High CPU (Atom) and low network throughput (Intel Quad Port NIC)

  • Hi there, this is my first post on this forum :)

    I have been using internally and recommending pfSense to customers for a few years now.  It's an amazing firewall and I have always been extremely happy with it.

    Typically I've always used pfSense in a VMware visualized environment and haven't really encountered any performance relates issues at all.  Anyway I have recently bought a physical server (Atom D525 CPU and Intel Quad port NIC - igb driver).

    After taking the config across from the existing pfSense (version 2.0.1 amd64) VMware instance to the physical server (also 2.0.1 amd64) I ran a performance test, traffic passing from a host behind the ig0 interface through to a host behind the ig1 interface.  Basically i was wanting to test the real throughput between physical interfaces.

    The resulting performance was a surprise.  I was only able to achieve 460MB/s of throughput and the CPU was 40% utilized.  I have one quite a bit of Googling and tried changing interrupts and buffers per various suggestions.  None of these changes really made a massive difference, I failed to achieve over 500MB/s of throughput.

    After making no inroads I decided to try an alternative firewall distribution on the same physical hardware as a benchmark.  I installed Microtik 5.14 and performed exactly the same test, between the same hosts and using the same interfaces.  On the exact same hardware and doing nothing special at all I was able to achieve 865MB/s throughput and CPU utilization was only 15-20%.  Effectively you could argue (in round numbers) that this equates to a 400% improvement (2 x network throughput and half CPU utilization).

    I really want to resolve the performance issue with pfSense and don't want to change firewall distros (their GUI I find horrendous!).

    Has anyone encountered similar performance issues.  And ideally is there any resolutions/changes that can be made?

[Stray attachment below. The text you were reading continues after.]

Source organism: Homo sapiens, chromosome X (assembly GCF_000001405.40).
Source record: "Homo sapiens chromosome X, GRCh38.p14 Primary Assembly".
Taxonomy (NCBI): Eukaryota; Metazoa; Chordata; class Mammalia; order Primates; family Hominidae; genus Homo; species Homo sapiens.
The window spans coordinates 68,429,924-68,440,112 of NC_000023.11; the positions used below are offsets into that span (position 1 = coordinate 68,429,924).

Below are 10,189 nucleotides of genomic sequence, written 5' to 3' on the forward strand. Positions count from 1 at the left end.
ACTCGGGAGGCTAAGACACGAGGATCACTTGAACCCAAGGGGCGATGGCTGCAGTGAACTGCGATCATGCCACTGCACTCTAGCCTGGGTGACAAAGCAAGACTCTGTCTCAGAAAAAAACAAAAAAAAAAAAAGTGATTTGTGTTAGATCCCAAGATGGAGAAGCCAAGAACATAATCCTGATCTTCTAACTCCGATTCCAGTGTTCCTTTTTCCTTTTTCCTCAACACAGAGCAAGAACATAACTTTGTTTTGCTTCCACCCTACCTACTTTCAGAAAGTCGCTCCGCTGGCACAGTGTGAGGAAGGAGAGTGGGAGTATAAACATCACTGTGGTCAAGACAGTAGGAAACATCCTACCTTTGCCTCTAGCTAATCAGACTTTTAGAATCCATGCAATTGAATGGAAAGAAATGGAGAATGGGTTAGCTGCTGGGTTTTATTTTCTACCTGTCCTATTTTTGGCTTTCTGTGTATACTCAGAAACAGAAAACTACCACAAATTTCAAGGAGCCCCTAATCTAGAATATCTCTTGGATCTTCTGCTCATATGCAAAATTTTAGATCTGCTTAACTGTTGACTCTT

• I use an Atom D510 with Intel (em) NICs, and my testing with iperf showed results very similar to yours. The one thing I tried that made a significant difference was to enable "net.inet.ip.fastforwarding" in System: Advanced: System Tunables.

    You may also want to have a look at http://doc.pfsense.org/index.php/Tuning_and_Troubleshooting_Network_Cards.

  • Thanks very much for the reply.  I'd found that link in my search and tried those suggestions, to no avail unfortunately.  I also found another (I think generic FreeBSD related) which had a large number of system parameter changes.  Those actually ended up bypassing the firewall rules entirely :o and still didn't achieve any better throughput.

    I'll have a look into the fast forwarding though and report back.

  • OK, so I've enabled the fast forwarding on the hardware firewall and also tested with the following:

    • Enable device polling = Enabled and Disabled
    • Disable hardware checksum offload = Enabled and Disabled
    • Disable hardware TCP segmentation offload = Enabled and Disabled
    • Disable hardware large receive offload = Enabled and Disabled
    • kern.ipc.nmbclusters="131072" and hw.igb.num_queues="1" in the '/boot/loader.conf' file

    The maximum I was able to get has been 483 Mbits/sec.